Every time someone writes a blog condemning the new CBC, like the one last week by Tim Knight that caused a small stir, there seems to be less and less interest in it. There was a time when a piece like Tim’s would have caused a tremendous reaction. CBC backers would have taken to their computers and their writing implements to shout him down or to join him in the chorus of complainers. The fact that this is not happening speaks volumes about where the CBC is today in the conscious minds of Canadians. It is in fact not a pretty picture.
The CBC move to become ultra-light in an effort to woo younger viewers and boost its ratings has been a dismal failure. The age of the average CBC audience has not declined appreciably. The audience numbers have not risen, especially in comparison to the gains made by CTV and Global since the rating system was changed. Shows like Little Mosque on the Prairie and Insecurity have served to turn loyal CBC viewers away from the network. The National’s weak efforts since it was revamped have served to cut anywhere from 20 to 40 percent of the CBC News audience. The dismal treatment of current affairs mainstays like The 5th Estate and Marketplace have eroded both their numbers and their positive affect on how we view the work and importance of CBC TV. All of this is regrettable, and most important each small failure has led to the Corp’s biggest problem: too few people care enough anymore to fight for the CBC’s future.
I just returned from a trip to the east coast. When I lived there many years ago the CBC was a mainstay. It was top of mind if not top of ratings. The National’s news anchor was a star. There were programs that everyone watched and talked about. Yes, it was mainly in news and current affairs, but under brilliant people like John Kennedy the CBC was producing excellent movies and series that made a difference.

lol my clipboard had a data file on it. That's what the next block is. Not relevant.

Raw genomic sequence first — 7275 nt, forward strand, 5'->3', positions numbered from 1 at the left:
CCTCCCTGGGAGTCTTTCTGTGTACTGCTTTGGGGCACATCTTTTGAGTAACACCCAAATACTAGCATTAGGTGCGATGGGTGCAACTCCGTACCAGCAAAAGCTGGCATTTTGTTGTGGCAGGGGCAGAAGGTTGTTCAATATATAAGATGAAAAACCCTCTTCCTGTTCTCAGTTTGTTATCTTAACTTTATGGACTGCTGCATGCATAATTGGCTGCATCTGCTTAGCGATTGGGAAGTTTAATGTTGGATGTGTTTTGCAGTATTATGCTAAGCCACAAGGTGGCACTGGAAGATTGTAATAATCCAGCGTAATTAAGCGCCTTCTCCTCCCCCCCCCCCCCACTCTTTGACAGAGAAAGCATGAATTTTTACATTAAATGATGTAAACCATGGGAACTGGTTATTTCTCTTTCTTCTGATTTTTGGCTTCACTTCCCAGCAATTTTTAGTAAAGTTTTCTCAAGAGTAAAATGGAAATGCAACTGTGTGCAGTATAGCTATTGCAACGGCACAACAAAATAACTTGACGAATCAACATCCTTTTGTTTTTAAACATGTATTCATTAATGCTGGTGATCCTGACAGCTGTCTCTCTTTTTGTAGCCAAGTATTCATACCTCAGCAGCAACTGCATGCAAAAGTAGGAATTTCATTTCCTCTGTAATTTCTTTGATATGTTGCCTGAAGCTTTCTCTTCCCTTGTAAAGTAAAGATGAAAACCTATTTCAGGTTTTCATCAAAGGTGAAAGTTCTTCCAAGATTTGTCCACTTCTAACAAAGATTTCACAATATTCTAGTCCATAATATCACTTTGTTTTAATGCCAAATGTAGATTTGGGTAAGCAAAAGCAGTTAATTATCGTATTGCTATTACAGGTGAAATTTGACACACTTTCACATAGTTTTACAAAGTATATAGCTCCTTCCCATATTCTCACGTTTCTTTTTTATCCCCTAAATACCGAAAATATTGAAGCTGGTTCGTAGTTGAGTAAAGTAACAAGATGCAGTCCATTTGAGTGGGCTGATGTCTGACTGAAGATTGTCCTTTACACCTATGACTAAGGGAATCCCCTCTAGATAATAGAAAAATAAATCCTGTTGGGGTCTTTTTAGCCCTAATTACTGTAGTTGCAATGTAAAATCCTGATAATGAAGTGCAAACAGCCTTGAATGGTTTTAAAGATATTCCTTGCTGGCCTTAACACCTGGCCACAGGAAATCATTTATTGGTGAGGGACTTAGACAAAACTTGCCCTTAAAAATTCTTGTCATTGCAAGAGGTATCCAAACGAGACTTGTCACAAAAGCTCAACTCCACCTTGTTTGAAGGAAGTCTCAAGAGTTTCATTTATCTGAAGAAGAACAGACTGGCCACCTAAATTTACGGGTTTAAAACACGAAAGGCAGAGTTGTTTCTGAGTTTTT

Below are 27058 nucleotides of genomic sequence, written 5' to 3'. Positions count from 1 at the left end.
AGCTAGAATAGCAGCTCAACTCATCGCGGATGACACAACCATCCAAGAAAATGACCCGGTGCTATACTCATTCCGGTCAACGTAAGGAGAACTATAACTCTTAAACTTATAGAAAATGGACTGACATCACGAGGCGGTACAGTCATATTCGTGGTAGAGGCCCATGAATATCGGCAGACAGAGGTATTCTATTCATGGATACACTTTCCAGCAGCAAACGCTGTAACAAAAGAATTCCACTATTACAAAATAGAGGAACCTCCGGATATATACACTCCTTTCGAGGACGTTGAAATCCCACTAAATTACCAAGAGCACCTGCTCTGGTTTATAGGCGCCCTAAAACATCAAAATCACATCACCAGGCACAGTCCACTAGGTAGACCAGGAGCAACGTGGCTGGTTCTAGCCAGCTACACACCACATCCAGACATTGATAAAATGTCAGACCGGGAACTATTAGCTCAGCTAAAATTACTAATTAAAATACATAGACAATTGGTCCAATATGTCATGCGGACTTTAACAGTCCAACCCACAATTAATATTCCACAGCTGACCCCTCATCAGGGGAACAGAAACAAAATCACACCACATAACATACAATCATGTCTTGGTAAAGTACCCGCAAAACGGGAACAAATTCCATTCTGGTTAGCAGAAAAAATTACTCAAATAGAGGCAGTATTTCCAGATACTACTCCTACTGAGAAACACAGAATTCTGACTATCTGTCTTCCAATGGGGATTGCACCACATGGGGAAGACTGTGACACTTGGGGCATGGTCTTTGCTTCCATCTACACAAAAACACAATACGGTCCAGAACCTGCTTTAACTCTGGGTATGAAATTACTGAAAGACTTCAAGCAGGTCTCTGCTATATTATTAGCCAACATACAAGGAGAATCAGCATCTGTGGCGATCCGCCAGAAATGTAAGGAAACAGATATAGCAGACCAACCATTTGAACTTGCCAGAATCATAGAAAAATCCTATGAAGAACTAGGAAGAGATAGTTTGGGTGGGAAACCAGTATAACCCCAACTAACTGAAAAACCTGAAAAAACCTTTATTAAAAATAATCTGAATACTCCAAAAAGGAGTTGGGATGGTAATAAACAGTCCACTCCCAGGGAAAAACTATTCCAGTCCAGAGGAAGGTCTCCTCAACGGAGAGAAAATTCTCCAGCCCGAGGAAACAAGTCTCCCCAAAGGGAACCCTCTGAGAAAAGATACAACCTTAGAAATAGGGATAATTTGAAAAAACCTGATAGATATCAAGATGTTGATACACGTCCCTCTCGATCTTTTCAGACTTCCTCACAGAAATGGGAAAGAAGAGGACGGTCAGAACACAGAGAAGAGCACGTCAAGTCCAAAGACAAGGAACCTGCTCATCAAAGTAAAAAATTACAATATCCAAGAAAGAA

Today, I couldn’t find anyone who called himself or herself a CBC viewer. Most of the people I met don’t watch The National at all and seldom see anything on CBC. I know this is not a scientific survey, but I did see a lot of people in social group situations. The Maritimes, like Manitoba and Newfoundland were where the CBC picked up its biggest per capita audiences. That’s not true anymore for the Maritimes.
As if all this is not bad enough, at least three people questioned why the CBC should continue to exist and be funded by the taxpayers. One man from New Glasgow, a bookshop owner, went so far as to say he would not vote for any political party that would not sell off CBC TV. The general argument they make is that CBC TV programming is the same sort of stuff we see on CTV and Global. When I talked of Canadian content and jobs in the TV industry they laughed, saying if you can’t produce quality shows that I want to watch, you don’t deserve to have a job in the industry.
While many of these people’s feelings are extreme, what I see is a general malaise. People just don’t care anymore about the CBC and its future. When Parliament asked CBC to look for five percent in cuts to a budget that is already far to small to do the job, I didn’t hear a peep from anyone complaining about our cultural heritage or the need to have a national broadcaster. The silence was deafening.
CBC TV, it seems, has finally lost its standing as an important Canadian institution. Twenty-five years of budget cuts and six years of management dumbing down the content have worked their magic to make CBC TV just another station, and an unpopular one at that. The fact that the CBC costs Canadians a billion dollars per year only serves to make citizens care more about the money and less about what the network has to offer.
In the best of all worlds there would be a groundswell of opposition to what the current managers have done to a venerable institution. There would be a demand for watchable local news and a more serious National. There would be an outcry demanding a few high quality shows to counterbalance the froth. Alas, none of that is happening. What we are witness to is a slow fade to black at CBC TV. The very people who are responsible for a 75 year old legacy are either asleep at the wheel or have no idea what they are doing to the reputation and standing of the CBC.
Stephen Harper will not have to sell off the CBC, he won’t even have to do anything drastic. All he has to do is stand aside and let the CBC drift further and further into irrelevancy.